On appeal from the Superior Court of New Jersey, Law Division, Passaic County, Docket No. L-1225-13.
The opinion of the court was delivered by: Sapp-peterson, J.A.D.
NOT FOR PUBLICATION WITHOUT THE APPROVAL OF THE APPELLATE DIVISION
APPROVED FOR PUBLICATION APPELLATE DIVISION
Telephonically Argued April 25, 2013
Before Judges Axelrad, Sapp-Peterson and Nugent.
The opinion of the court was delivered by SAPP-PETERSON, J.A.D.
In this appeal, we consider the dismissal of plaintiff, Geovanni R. Regalado's verified complaint seeking an order restraining defendant, Amada Curling, in her capacity as Municipal Clerk, City of Passaic (City), from printing his name on the election ballot as a mayoral candidate for the City's May 14, 2013 municipal election. The Law Division judge found plaintiff's withdrawal request was untimely, having been submitted less than the sixty-day requirement for such withdrawal, as set forth in N.J.S.A. 19:13-16. We reverse.
The following facts are undisputed. Plaintiff appeared before Curling at 8:30 a.m. on March 21, 2013, the day set aside for drawing positions on the ballot. Plaintiff verbally advised her that he wished to withdraw his nominating petition for the office of mayor. Curling refused to accept the verbal notice. Plaintiff returned at noon that same day with a written notice requesting withdrawal of his nominating petition. At that point, the ballot positions had still not been drawn. Once again, however, Curling refused to withdraw plaintiff's name as a candidate, relying upon her interpretation of N.J.S.A. 40:45- 9d.*fn2 Plaintiff also submitted his written withdrawal request with the County Clerk, who accepted it for filing.
Plaintiff filed an order to show cause and verified complaint seeking to enjoin Curling from printing ballots that included his name and directing her to remove his name as a candidate. The Law Division judge granted temporary injunctive relief but subsequently dissolved the restraints and dismissed the verified complaint. The judge concluded plaintiff's complaint was time-barred pursuant to N.J.S.A. 19:13-16. Plaintiff sought emergent relief before this court, which we granted, and simultaneously filed his notice of appeal. The parties agreed that the briefs submitted in support of and in opposition to the emergent motion should be treated as their merits briefs.
Plaintiff seeks permanent injunctive relief, barring the Municipal Clerk from including his name on the May 14 ballot. Generally, decisions relating to injunctive relief are reviewed under an abuse of discretion standard. Stoney v. Maple Shade Tp., 426 N.J. Super. 297, 307 (App. Div. 2012) (citing Horizon Health Ctr. v. Felicissimo, 135 N.J. 126, 137 (1994)). However, our review is de novo where the disputed issue is a question of law. Ibid. (citing Thornburgh v. Am. Coll. of Obstetricians & Gynecologists, 476 U.S. 747, 757, 106 S. Ct. 2169, 2177, 90 L. Ed. 2d 779, 791-92 (1986)). N.J.S.A. 19:13-16 provides:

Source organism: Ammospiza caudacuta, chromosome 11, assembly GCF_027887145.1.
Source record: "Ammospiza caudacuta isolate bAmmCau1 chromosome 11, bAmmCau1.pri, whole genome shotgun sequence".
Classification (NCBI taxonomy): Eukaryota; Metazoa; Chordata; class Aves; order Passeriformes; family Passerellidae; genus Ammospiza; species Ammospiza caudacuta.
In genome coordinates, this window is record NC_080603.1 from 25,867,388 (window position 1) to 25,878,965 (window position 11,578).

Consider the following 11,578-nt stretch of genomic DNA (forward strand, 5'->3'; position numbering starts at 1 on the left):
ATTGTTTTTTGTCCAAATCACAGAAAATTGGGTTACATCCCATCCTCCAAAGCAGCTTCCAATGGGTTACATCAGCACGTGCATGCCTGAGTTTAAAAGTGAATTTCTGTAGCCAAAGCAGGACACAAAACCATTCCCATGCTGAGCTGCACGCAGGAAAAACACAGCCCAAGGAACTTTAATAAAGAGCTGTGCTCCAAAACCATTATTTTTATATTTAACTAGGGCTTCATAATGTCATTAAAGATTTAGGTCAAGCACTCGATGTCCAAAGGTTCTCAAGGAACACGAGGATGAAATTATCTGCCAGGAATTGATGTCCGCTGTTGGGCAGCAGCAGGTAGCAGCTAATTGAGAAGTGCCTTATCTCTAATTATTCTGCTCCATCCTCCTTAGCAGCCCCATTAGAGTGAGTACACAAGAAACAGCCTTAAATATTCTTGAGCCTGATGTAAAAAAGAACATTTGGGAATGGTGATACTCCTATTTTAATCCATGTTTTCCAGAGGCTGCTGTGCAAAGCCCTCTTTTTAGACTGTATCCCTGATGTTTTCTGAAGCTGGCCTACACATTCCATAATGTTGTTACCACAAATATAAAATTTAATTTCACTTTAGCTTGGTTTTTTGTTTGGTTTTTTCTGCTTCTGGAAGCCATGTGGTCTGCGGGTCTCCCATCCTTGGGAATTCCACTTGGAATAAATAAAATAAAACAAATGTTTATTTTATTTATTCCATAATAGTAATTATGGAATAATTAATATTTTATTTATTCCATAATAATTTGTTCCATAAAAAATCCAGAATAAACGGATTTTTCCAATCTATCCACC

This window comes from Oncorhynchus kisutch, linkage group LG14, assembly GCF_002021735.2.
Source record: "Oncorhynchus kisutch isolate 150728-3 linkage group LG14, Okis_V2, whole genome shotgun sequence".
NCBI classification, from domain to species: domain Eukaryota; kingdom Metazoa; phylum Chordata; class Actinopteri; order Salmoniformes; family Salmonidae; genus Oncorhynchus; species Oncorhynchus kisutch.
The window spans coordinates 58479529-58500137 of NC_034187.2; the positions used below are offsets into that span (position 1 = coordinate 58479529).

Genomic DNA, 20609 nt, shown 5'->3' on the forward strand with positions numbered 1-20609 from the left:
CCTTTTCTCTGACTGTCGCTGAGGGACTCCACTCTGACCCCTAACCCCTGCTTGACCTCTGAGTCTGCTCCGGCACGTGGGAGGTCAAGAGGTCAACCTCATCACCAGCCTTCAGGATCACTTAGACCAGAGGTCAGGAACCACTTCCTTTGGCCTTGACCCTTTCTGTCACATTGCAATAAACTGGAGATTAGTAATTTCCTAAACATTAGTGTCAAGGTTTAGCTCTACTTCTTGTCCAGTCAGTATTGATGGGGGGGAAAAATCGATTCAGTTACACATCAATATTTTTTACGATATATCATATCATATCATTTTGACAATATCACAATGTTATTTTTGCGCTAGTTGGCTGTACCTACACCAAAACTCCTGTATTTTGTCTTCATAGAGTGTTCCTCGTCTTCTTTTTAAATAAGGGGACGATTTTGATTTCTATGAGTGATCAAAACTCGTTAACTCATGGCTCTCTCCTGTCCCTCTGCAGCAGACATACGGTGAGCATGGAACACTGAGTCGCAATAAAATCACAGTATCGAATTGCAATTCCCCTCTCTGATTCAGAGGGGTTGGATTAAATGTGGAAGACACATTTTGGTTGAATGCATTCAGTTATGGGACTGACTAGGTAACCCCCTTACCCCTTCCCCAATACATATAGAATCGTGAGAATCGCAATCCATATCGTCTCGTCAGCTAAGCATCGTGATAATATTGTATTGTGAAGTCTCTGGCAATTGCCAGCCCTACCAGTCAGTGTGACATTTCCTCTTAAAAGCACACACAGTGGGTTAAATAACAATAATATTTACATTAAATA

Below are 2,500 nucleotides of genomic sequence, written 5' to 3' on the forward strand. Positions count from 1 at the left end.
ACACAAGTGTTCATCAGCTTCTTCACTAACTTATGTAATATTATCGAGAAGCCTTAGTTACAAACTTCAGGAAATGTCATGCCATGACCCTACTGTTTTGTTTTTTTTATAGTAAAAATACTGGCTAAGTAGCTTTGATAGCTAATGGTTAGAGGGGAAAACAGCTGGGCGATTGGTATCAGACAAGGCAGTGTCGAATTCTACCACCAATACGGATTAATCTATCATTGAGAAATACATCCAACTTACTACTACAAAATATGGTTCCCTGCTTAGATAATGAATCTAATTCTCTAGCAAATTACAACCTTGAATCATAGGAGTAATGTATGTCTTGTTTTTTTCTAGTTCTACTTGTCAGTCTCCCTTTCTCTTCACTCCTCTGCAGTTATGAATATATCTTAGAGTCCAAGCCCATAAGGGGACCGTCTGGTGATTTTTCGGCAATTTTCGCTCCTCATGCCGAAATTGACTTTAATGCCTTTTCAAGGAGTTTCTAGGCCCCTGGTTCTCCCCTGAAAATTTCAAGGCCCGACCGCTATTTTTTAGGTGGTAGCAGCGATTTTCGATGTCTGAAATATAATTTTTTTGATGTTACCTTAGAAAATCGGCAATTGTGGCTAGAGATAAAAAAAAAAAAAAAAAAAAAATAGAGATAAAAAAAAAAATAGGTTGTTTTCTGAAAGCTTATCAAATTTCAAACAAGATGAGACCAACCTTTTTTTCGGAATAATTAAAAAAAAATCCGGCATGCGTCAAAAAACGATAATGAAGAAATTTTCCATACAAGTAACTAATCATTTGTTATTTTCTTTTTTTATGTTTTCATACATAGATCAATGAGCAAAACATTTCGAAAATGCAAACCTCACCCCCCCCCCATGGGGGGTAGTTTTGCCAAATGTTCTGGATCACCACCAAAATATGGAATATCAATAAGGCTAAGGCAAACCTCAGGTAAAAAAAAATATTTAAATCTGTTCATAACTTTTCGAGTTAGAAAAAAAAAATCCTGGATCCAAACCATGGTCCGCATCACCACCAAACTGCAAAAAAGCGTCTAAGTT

When a person nominated as herein provided by direct petition or State convention for election to public office at the general election shall, at least 60 days before the day of the general election, in a writing signed by him and duly acknowledged, notify the officer with whom the original petition or certificate of nomination was filed that he declines the nomination, the nomination shall be void.
This provision is expressly applicable to general elections. See N.J.S.A. 19:1-1 (defining general election as "the annual election to be held on the first Tuesday after the first Monday in November . . ." and municipal election as "an election to be held in and for a single municipality only, at regular intervals"). Whether this provision applies to the City's May 14 municipal election, as the Law Division judge found, need not be resolved here, as we are satisfied that assuming its applicability, the time constraints set forth therein may be relaxed where enforcement of the right of choice in the election process is unreasonably thwarted. Gangemi v. Rosengard, 44 N.J. 166, 170 (1965) (noting "'[t]he right to vote freely for the candidate of one's choice is of the essence of a democratic society, and any restrictions on that right strike at the heart of representative government'") (quoting Reynolds v. Sims, 377 U.S. 533, 555, 84 S. Ct. 1362, 1378, 12 L. Ed. 2d 506, 523 (1964)).
Fifty years ago, Chief Justice Vanderbilt stated: "Election laws are to be liberally construed so as to effectuate their purpose. They should not be construed so as to deprive voters of their franchise[.]" Kilmurray v. Gilfert, 10 N.J. 435, 440 (1952) (citations omitted). "The concept is simple. At its center is the voter, whose fundamental right to exercise the franchise infuses our election statutes with purpose and meaning." New Jersey Democratic Party, Inc. v. Samson, 175 N.J. 178, 186 ...